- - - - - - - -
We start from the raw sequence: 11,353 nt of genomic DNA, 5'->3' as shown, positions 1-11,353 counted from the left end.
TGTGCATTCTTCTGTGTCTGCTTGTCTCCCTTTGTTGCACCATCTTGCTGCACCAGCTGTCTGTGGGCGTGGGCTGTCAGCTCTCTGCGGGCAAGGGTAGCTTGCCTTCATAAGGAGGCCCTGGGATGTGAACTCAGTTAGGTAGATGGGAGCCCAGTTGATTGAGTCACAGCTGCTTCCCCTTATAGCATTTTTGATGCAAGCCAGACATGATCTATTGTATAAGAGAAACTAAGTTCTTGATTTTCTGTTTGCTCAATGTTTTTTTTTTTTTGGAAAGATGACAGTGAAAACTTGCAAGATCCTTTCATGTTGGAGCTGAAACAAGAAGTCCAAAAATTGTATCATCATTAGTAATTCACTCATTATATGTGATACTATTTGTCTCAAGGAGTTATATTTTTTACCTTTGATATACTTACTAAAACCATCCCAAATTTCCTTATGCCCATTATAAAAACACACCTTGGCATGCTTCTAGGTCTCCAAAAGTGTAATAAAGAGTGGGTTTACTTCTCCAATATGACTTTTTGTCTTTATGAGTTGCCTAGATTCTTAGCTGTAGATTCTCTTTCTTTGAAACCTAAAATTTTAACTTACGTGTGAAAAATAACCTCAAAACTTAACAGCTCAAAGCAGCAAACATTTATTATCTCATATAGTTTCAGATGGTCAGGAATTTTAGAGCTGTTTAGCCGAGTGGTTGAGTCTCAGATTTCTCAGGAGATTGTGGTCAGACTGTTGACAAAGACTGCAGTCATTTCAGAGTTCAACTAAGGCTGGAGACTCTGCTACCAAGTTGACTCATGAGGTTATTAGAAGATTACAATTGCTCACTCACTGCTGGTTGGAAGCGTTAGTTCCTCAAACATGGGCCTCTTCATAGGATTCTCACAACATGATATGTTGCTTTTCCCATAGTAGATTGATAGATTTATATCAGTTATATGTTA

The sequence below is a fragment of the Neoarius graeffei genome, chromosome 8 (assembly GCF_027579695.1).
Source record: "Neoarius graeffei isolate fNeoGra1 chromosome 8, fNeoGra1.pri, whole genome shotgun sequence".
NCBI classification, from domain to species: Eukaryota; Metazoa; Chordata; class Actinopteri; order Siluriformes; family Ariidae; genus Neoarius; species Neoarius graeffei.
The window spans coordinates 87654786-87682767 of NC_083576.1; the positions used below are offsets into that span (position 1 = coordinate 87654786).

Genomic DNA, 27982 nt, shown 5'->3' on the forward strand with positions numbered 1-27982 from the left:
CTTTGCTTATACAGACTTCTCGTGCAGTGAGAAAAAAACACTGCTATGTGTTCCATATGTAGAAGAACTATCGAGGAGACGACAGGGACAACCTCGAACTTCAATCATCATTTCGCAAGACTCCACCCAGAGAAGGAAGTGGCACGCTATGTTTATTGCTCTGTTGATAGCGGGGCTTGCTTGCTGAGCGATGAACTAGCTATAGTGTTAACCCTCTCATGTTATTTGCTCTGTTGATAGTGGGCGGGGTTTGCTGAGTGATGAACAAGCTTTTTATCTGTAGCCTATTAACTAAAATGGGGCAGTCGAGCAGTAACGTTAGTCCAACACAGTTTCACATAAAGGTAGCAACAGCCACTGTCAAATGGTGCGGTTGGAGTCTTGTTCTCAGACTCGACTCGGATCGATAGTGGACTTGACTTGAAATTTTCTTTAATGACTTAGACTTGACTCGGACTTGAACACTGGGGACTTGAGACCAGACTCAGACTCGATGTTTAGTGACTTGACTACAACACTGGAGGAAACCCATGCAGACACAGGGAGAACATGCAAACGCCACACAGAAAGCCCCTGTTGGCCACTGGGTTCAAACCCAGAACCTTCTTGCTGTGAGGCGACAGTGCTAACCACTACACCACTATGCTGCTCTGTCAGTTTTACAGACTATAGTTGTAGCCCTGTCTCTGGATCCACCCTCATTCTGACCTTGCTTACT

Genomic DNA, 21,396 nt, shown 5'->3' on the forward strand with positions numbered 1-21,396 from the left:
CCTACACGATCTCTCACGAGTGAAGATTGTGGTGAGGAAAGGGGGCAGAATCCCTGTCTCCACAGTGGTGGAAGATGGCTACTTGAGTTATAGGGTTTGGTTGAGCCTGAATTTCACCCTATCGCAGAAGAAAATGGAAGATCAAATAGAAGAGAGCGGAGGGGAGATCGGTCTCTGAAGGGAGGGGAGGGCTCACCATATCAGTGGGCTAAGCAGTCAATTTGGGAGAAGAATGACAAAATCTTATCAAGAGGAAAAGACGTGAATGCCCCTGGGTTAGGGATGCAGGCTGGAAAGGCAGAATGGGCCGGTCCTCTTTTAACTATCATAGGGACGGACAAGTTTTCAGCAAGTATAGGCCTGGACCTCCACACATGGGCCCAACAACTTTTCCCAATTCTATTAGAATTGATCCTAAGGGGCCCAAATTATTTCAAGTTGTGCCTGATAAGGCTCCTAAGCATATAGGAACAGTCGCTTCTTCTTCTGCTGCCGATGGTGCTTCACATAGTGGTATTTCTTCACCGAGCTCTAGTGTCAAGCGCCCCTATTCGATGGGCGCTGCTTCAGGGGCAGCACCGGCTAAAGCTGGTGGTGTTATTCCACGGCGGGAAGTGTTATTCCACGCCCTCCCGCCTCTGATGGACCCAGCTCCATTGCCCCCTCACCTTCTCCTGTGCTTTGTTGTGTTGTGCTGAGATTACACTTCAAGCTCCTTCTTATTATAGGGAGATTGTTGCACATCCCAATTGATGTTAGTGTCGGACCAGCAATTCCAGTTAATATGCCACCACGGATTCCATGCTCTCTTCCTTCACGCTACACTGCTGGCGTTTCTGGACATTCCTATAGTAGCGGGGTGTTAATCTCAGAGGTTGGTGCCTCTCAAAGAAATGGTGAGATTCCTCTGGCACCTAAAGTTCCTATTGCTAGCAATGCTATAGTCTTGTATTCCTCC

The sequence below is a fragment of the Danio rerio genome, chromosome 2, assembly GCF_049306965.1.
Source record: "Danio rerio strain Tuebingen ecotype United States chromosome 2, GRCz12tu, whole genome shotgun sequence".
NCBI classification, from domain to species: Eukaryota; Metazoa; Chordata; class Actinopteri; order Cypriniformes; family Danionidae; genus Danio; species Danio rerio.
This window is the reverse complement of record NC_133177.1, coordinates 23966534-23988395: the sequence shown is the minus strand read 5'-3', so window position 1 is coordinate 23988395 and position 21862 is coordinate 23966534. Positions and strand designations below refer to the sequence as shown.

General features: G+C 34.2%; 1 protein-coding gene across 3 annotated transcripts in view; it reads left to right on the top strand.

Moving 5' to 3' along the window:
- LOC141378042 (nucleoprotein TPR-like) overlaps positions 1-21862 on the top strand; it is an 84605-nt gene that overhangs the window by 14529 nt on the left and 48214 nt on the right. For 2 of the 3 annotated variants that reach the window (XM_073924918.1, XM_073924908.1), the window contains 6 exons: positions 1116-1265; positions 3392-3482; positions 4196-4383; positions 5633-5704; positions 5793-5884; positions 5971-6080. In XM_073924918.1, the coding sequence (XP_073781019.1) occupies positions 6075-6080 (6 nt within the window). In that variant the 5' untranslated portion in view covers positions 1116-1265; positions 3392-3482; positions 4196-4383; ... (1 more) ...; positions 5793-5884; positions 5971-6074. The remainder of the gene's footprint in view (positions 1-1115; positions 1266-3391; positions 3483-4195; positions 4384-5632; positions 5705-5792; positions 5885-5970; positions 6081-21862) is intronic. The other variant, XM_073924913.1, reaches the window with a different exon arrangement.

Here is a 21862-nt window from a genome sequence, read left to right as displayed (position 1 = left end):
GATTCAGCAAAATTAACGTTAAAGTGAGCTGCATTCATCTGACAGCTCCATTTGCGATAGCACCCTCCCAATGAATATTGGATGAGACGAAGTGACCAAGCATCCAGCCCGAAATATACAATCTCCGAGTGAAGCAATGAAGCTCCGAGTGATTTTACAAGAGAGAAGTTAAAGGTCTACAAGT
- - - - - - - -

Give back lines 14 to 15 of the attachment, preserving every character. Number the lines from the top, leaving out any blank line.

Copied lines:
This window is the reverse complement of record NC_133177.1, coordinates 23966534-23988395: the sequence shown is the minus strand read 5'-3', so window position 1 is coordinate 23988395 and position 21862 is coordinate 23966534. Positions and strand designations below refer to the sequence as shown.

General features: G+C 34.2%; 1 protein-coding gene across 3 annotated transcripts in view; it reads left to right on the top strand.